INFPs may see themselves as reluctant heroes. One minute they’re strolling through life, the next minute their passion has been awakened because they’ve stumbled across a person who needs their help. With their idealism driving them on, INFPs can be truly unstoppable.
That should be no surprise, given how many famous INFPs there are. INFPs have accomplished great things—think Joan of Arc, who, as a teenager with no military training, led the French army to victory over the British during the Hundred Years’ War.
According to Dodge, other famous INFPs include:
- Princess Diana
- Audrey Hepburn
- Fred Rogers (a.k.a. “Mister Rogers,” possibly the most INFP person ever)
- John Lennon
- Kurt Cobain
- Tori Amos
- William Shakespeare
- Helen Keller
- Isabel Briggs Myers (creator of the Myers-Briggs Type Indicator — the original source of the Myers-Briggs INFP personality profile!)
Likewise, INFPs are often found helping people who are sick, disabled, or in need, writes Dr. A.J. Drenth of Personality Junkie. INFPs love rescuing the helpless; for example, they might adopt abandoned pets from an animal shelter or take up special causes that have affected them personally, such as raising money for research for a rare disease.
On the other hand, if INFPs don’t feel a sense of conviction, they tend to shut themselves off from the world. For INFPs, “when it doesn’t matter, it doesn’t matter. But when it matters…it matters big,” Joel Mark Witt, co-owner of Personality Hacker, told me.
8. INFPs don’t want just any job.
INFPs are not particularly driven by money or career status. What they really care about is doing work that aligns with their personal values and allows them to help others. Because INFPs are highly individualistic, they may feel dissatisfied working for a company or organization that they don’t personally believe in. INFPs are motivated by vision and inspiration, so they may become restless and unhappy if they have to do routine work often.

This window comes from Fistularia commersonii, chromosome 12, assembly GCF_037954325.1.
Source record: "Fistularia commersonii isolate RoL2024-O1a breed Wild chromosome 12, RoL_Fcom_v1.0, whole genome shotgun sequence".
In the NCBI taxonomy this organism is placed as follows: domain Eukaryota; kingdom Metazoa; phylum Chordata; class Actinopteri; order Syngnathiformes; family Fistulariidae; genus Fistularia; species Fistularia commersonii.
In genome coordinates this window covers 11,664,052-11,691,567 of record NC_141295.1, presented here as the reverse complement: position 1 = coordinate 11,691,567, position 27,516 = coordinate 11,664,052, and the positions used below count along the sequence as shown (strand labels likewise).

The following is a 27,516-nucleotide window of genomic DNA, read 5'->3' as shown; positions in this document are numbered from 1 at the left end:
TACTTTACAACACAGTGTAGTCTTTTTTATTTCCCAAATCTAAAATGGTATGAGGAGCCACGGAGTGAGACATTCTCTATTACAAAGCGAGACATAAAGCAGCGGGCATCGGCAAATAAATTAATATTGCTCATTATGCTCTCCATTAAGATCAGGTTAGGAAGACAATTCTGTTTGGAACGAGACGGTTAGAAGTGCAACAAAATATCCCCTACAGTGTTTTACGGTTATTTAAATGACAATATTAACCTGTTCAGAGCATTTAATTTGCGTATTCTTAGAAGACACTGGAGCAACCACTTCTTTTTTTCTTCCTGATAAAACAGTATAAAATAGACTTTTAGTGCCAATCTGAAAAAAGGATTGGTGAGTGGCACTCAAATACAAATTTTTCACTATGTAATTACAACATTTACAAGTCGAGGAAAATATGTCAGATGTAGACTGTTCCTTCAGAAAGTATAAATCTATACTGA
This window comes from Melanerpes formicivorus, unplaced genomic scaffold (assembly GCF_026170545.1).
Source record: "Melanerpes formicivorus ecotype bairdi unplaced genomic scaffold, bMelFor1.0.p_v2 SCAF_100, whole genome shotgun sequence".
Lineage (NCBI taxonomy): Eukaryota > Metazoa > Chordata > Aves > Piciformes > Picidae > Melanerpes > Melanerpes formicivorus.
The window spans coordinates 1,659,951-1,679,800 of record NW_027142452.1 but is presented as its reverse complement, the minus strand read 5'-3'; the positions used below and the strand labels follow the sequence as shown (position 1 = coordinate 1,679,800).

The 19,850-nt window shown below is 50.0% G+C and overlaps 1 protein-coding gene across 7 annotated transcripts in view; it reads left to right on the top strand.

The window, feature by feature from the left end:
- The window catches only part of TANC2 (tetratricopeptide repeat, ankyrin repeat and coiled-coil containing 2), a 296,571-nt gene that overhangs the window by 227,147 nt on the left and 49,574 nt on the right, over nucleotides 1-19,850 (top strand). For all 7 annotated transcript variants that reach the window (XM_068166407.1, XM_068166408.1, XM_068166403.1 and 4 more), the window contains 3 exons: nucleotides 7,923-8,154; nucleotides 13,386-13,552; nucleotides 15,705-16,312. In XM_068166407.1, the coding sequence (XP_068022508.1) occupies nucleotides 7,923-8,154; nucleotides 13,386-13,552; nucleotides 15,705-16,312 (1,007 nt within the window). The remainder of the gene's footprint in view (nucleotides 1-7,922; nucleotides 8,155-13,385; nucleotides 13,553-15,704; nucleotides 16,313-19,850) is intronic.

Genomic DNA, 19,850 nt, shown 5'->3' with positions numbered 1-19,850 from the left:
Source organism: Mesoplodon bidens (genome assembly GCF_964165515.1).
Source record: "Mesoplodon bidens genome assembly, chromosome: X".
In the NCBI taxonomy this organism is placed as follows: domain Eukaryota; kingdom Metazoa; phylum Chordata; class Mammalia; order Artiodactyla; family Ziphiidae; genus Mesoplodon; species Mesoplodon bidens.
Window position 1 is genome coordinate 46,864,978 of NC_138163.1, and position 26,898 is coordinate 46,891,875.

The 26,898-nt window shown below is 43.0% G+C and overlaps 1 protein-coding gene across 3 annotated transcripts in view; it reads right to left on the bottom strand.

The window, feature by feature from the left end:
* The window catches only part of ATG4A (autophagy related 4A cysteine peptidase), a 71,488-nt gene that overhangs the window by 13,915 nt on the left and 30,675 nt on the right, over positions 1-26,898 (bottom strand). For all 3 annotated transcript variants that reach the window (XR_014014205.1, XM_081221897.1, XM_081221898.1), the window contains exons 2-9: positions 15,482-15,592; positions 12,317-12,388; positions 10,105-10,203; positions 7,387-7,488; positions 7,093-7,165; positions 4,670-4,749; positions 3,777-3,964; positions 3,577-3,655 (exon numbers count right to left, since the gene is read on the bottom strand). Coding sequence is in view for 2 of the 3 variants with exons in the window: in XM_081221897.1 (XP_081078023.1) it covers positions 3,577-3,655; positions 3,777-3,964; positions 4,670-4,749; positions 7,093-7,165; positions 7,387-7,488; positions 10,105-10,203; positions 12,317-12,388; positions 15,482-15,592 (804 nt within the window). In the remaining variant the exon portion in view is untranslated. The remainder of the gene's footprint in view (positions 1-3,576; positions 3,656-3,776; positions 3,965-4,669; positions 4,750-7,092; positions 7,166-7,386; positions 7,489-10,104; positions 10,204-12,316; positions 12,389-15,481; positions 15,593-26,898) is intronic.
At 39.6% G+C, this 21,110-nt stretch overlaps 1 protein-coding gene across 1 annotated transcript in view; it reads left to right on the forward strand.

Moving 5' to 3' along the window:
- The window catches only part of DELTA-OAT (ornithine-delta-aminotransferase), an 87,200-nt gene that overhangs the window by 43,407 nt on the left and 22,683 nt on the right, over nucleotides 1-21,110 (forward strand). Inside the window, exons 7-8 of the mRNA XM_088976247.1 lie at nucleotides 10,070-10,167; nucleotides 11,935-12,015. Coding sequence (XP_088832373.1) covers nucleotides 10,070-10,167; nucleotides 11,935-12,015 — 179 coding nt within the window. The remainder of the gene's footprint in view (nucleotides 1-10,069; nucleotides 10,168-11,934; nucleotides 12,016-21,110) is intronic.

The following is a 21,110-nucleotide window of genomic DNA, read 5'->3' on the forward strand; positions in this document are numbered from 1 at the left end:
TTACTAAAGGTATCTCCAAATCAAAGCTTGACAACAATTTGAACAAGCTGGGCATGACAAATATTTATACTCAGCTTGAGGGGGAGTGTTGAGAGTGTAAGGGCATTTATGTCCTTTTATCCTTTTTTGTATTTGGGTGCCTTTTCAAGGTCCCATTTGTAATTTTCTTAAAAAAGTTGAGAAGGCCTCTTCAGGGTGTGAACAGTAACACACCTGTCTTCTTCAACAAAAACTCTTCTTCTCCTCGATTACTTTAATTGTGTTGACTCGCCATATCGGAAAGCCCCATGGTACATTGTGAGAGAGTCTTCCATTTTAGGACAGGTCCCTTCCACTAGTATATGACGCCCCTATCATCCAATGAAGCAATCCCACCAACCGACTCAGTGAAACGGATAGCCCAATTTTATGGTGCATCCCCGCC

The ideal career match for an INFP will:
- Allow them to express their individuality
- Takes advantage of their ability to see unique solutions
- Gives them independence in how they do their job — including how and when they complete projects
As they experiment in life, try new things, and find themselves, INFPs will inevitably narrow their interests and be better equipped to find work that truly resonates with them.
9. The people in their lives must share their values.
INFPs make wonderful partners and friends. They’re loyal, nurturing, and understanding. Self-aware and often spiritual, INFPs tend to be open-minded and accepting of other people’s preferences and behavior—as long as their own core values are not violated. They strongly support their friends’ and partners’ individuality, encouraging them to explore their own ideas and interests. However, they choose romantic partners and friends carefully—not just anyone will do. INFPs look for people whose values are similar to theirs. And they need someone with whom they can create deep emotional intimacy.
10. They shy away from conflict.
INFPs tend to be sensitive and have a strong need for harmonious relationships. Because of their open, accepting nature, they’re always looking for ways to compromise and accommodate other people. They are generally quite skilled at finding creative solutions to interpersonal problems. However, confronting someone can be difficult for them, so they may ignore problems or keep negative reactions to themselves.
11. INFPs can lead through inspiration.
INFPs are true introverts who prefer to stay out of the spotlight. They often spend time alone, immersed in their daydreams or creative projects. They tend to live quiet, simple lives. But this doesn’t mean that INFPs are not leaders. In fact, INFPs can be powerful leaders, because they have the ability to profoundly inspire others. When they tap into their passion, sense of meaning, and natural abilities of creative expression, they can get others excited about causes they believe in.
12. INFPs can grow by having new experiences.
The INFP’s secondary function, Extroverted Intuition, is a learning process that “sees behind the curtain,” so to speak. It perceives patterns in the INFP’s experiences and makes connections that aren’t necessarily obvious or inherent by definition. It asks, “What if?” and sees possibilities.
The way INFPs can grow on a personal level is by using this process to explore, make connections, and learn new things. For INFPs, this may mean traveling to new places, taking classes to learn new skills, joining groups or clubs to meet new people, or feeding their appetite for new information by reading or exploring the arts. The more INFPs have new experiences, the more they will add to their deep understanding of emotions and the human condition.